What is the dough?

We explain what mass is and how this magnitude can be measured. In addition, some examples and their relationship with the volume.

  1. What is the dough?

When talking about mass we mean a magnitude of scalar type and commonly used in physics and chemistry , which expresses the amount of matter in an object or a body.

It should not be confused with the weight , which represents the intensity with which a body is attracted by a gravitational field , or with the amount of substance, which in chemistry designates the proportion of the substances that make up a compound .

Mass is an important variable in the calculation of numerous real-world relationships and interactions , so it is part of most formulas.

All objects have a mass, whether they are in a solid, liquid or gaseous state. The more atoms in a body, the greater its mass.

For a long time it was argued that the amount of mass in the universe was uniform and invariable, since mass, as well as energy, cannot be destroyed or constructed , but reduced to its most elementary components, atoms.

All matter is made of various atoms of a finite set, but organized in different ways. However, thanks to Einstein’s studies and the development of quantum physics in the twentieth century, today we know that atoms can “break” and that part of their masses are transformed into energy , as described by the famous formula of Relativity: E = m.c2, where  E  is energy,  m  is mass and  c  the speed of light .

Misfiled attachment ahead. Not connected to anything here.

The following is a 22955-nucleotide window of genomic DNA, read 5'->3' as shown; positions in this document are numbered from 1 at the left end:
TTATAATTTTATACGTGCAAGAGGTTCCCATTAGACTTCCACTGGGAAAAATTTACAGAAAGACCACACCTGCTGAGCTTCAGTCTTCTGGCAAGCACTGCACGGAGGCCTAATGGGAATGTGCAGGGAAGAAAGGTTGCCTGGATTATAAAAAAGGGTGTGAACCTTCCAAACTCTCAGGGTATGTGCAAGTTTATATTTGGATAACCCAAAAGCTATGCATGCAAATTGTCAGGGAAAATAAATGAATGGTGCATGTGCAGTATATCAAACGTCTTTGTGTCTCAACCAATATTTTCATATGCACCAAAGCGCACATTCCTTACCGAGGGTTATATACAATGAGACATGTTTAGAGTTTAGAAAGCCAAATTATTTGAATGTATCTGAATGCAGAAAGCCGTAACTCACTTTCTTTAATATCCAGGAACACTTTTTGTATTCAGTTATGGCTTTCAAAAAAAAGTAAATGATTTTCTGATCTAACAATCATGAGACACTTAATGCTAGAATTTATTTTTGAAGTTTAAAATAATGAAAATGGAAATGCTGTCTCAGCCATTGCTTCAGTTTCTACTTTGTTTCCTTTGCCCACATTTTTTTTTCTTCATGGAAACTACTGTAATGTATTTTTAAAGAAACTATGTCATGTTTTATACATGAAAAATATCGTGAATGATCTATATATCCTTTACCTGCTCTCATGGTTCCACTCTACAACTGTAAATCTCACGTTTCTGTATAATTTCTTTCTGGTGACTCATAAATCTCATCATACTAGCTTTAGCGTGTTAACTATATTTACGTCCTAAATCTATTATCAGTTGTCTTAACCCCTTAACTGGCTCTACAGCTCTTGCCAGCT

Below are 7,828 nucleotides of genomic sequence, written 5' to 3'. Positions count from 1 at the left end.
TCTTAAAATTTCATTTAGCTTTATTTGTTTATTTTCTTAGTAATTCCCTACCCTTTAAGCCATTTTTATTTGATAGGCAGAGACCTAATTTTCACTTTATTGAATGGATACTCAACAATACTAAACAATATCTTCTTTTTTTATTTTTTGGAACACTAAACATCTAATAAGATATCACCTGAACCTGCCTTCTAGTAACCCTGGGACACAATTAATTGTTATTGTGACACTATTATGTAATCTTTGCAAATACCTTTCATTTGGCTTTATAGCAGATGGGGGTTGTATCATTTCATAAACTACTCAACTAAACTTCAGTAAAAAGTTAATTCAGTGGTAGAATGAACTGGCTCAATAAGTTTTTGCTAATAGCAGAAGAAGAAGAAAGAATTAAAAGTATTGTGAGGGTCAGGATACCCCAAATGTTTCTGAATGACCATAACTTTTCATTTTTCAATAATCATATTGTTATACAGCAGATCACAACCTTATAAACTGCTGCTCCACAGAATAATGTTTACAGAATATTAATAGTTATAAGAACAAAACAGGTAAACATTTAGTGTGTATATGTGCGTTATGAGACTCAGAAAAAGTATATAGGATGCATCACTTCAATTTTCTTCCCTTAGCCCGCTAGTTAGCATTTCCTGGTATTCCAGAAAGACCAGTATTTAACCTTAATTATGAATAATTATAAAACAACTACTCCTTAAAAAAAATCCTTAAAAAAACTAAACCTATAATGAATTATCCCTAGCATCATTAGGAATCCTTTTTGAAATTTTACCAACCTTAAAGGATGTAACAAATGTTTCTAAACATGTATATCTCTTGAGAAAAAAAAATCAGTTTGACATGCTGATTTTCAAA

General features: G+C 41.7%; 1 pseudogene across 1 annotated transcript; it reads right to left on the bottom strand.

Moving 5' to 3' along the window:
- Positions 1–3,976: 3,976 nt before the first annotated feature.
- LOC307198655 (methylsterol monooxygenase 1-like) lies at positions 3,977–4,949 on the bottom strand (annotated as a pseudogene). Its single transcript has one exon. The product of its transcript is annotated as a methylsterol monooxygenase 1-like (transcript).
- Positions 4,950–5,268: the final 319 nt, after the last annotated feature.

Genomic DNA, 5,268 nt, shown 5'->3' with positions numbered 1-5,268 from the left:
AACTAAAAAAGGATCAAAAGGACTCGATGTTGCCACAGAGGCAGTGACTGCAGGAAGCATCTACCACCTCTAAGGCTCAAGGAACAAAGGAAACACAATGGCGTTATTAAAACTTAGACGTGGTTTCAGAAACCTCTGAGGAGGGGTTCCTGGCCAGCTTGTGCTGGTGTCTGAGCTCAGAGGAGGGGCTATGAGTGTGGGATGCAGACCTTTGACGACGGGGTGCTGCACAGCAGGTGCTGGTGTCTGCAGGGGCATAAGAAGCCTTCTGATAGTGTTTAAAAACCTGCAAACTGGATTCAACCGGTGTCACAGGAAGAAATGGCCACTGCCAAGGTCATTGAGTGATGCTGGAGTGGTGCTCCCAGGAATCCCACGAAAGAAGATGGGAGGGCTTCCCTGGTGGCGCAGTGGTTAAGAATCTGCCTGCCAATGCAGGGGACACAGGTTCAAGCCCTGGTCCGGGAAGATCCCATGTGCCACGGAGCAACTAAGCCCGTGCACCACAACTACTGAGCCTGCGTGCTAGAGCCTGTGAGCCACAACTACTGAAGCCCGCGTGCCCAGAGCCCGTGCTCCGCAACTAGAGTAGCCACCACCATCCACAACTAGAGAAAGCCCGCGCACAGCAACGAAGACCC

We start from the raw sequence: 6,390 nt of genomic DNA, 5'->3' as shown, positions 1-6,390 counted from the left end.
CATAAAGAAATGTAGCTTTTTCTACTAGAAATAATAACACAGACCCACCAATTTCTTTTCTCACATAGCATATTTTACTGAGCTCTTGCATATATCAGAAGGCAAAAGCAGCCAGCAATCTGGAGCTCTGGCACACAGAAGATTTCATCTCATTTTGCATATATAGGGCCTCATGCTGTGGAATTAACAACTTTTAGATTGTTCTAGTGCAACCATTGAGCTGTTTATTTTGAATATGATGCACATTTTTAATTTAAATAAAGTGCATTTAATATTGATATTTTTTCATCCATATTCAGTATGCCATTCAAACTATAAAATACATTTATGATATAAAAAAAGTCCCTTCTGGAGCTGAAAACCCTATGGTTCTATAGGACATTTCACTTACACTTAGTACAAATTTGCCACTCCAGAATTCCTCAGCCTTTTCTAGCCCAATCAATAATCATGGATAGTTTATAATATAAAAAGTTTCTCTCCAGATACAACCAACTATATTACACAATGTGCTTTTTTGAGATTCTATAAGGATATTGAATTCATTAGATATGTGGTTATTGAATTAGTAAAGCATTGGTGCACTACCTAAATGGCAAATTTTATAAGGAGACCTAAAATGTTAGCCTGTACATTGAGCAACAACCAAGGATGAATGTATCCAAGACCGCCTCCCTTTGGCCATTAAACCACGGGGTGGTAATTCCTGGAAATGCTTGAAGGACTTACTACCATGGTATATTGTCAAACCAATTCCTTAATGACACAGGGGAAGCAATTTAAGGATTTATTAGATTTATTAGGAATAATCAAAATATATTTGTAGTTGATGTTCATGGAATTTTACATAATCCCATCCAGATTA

1. How is mass measured?

To measure the mass of a body scales, saucer or electronic scales are used.

The International System of Weights and Measures (abbreviated SI) maintains that the unit for measuring mass is the kilogram (kg) , together with its derived units such as gram, milligram, etc. To measure the mass of a body scales are used, either the traditional saucer or the modern electronic.

  1. Examples of dough

The mass of most objects can be calculated through various ways, either by deducting it from its movement and acceleration , or from its gravitational attraction, but not through instruments. Thus, we have calculated the masses of:

  • The Sun : 1,9891 x 1030 Kg.
  • Saturn : 5.6846 x 1026 Kg.
  • The Earth : 5.9736 x 1024 Kg.
  • The Moon : 7,349 x 1022 Kg.
  • An unmanned  commercial aircraft : about 178,000 kg.
  •  sports car : about 1000 Kg.
  • An astronaut suit : 130 Kg.
  • An average man of 30 years of age : 73 Kg.
  • An old television : about 30 Kg.
  • A poodle dog : 15 Kg.
  • A bicycle : about 6 Kg.
  • A hammer : about 1 kg.
  1. Mass and volume

Both mass and volume are general properties of matter , but the latter refers, instead of the amount of matter in a body, to the amount of physical space it occupies.

The volume is usually calculated by submerging a body (solid or gaseous) and measuring the increase in the water level , so its standard unit of measurement is the cubic meter (m3) although it is also usual to use liters (l) or milliliters (ml).
In the case of liquids, simply pour them into a graduated container.

The volume however is closely related to the mass, since it is not due to the shape of the body, or the state of subdivision thereof , but to the amount of matter it contains (and the pressure and temperature at which it is).

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